Winter travelers seeking warm weather and outdoor fun can satisfy their sunny desires in New Orleans this March.
Daily high temperatures range from 69 degrees to 75 degrees throughout the month. And March activities include festivals, a marathon, and a string of St. Patrick’s Day events.
More aptly described as a weekend, celebrations of Auld Sod, or Ireland, begin and end in the French Quarter.
Molly’s at the Market will start the weekend with its annual St. Patrick’s Day parade on Friday, March 15 at 6:30 p.m.
This popular Decatur Street party spot is known for fun that spills into the street. Its parade of formally dressed riders in horse-drawn carriages will roll through the French Quarter with the Storyville Stompers and New Wave Brass Band in tow.
A planned 30-minute pit stop at the Erin Rose Bar on Conti Street will allow revelers to refill their drinks before cruising Bourbon Street and ending back at Molly’s at the Market.
The appropriately named Irish Channel is where St. Patrick’s Day events will be found on Saturday, March 16.
Located in the Lower Garden District between Tchoupitoulas and Magazine Streets and bordered by Jackson Avenue and Delachaise Street, the Irish Channel is one of New Orleans historic districts.
The parade will begin and end near Jackson Avenue, circle Prytania Street, and spend time on both St. Charles Avenue and Magazine Street.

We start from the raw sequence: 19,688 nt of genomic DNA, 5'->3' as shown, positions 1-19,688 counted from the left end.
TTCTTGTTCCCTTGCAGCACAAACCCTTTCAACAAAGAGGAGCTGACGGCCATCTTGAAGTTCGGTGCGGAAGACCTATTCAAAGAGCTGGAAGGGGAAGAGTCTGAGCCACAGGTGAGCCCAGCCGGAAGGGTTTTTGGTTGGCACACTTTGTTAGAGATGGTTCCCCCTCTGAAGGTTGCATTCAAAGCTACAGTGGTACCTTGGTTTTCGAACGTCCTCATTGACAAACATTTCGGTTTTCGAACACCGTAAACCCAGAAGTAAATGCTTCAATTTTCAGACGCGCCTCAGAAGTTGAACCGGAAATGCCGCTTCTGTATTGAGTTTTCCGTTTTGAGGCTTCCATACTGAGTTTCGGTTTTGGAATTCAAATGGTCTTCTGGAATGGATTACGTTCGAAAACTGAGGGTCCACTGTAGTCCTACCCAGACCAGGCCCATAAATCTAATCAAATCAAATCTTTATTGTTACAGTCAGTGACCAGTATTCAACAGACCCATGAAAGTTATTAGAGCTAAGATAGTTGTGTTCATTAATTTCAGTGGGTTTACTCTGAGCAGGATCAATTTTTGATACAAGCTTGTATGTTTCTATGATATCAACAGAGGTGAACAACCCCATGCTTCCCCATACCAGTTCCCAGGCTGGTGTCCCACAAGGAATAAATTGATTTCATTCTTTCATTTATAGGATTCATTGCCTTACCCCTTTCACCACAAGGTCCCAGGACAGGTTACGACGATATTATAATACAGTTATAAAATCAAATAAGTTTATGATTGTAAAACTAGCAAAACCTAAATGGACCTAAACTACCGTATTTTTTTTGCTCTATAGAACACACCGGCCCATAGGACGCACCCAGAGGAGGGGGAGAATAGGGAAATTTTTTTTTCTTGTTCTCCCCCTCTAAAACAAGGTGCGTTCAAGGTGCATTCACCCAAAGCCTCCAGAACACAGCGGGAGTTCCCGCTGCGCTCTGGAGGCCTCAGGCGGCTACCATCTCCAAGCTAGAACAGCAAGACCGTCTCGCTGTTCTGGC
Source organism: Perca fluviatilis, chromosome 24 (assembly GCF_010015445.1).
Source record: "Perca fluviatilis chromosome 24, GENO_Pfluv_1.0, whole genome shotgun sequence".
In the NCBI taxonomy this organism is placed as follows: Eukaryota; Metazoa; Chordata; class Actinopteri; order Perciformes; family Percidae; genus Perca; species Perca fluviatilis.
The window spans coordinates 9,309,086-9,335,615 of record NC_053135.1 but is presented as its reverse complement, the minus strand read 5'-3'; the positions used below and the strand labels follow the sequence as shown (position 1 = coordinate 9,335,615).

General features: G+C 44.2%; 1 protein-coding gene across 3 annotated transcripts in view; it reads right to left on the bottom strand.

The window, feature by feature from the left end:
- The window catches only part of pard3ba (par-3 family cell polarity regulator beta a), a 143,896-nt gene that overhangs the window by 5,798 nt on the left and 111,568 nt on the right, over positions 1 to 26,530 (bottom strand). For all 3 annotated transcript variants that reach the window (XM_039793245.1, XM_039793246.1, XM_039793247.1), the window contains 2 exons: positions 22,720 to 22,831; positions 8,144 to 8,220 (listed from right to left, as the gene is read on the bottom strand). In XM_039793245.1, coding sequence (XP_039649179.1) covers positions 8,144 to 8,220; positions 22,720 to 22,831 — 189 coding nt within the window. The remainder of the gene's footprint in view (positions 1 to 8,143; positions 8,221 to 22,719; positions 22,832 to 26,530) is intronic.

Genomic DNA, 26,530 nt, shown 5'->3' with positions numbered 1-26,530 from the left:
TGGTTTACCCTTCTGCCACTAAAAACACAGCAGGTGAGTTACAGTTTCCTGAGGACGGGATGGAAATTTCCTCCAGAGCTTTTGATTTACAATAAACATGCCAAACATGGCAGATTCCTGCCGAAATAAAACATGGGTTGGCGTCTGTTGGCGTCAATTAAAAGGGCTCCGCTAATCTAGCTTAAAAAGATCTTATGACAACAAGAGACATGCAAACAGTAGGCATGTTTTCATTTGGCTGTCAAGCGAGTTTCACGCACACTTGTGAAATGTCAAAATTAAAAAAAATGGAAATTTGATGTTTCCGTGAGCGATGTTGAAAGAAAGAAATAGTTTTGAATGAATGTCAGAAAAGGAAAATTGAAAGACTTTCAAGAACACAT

This year, the Club is adding a riding float open to those who want to join in the fun without walking the route. Chairs are provided, tuxedos are required, and the limited seats cost $30 each.
Those who wait to celebrate Auld Sod on St. Patrick’s Day, Sunday, March 17 may also want to venture into the Irish Channel.
Parasol’s Bar & Restaurant located at Third and Constance Streets will host its annual St. Patrick’s Day block party complete with green beer, music, and food from 10 a.m. to 8 p.m.
Also at 6 p.m. on St. Patrick’s Day, the Downtown Irish Club parade will roll from Burgundy and Piety Streets in Bywater across Esplanade Avenue and onto Bourbon Street.
As soon as the city stops seeing green, five days of literary, theatrical, and cultural experiences commence. Locals call it TWFEST, and its known worldwide as the Tennessee Williams/New Orleans Literary Festival.
Literary panel discussions, theatrical performances, musical events, walking tours, writing classes, and contests fill the festival’s 2013 program that spans March 20 to March 24.
Finally in March, New Orleans will host the annual Allstate Sugar Bowl Crescent City Classic 10K marathon on March 30.
Runner awards will be presented at Racefest along with food, beer, and music. Admittance is free for runners and $5 for everyone else.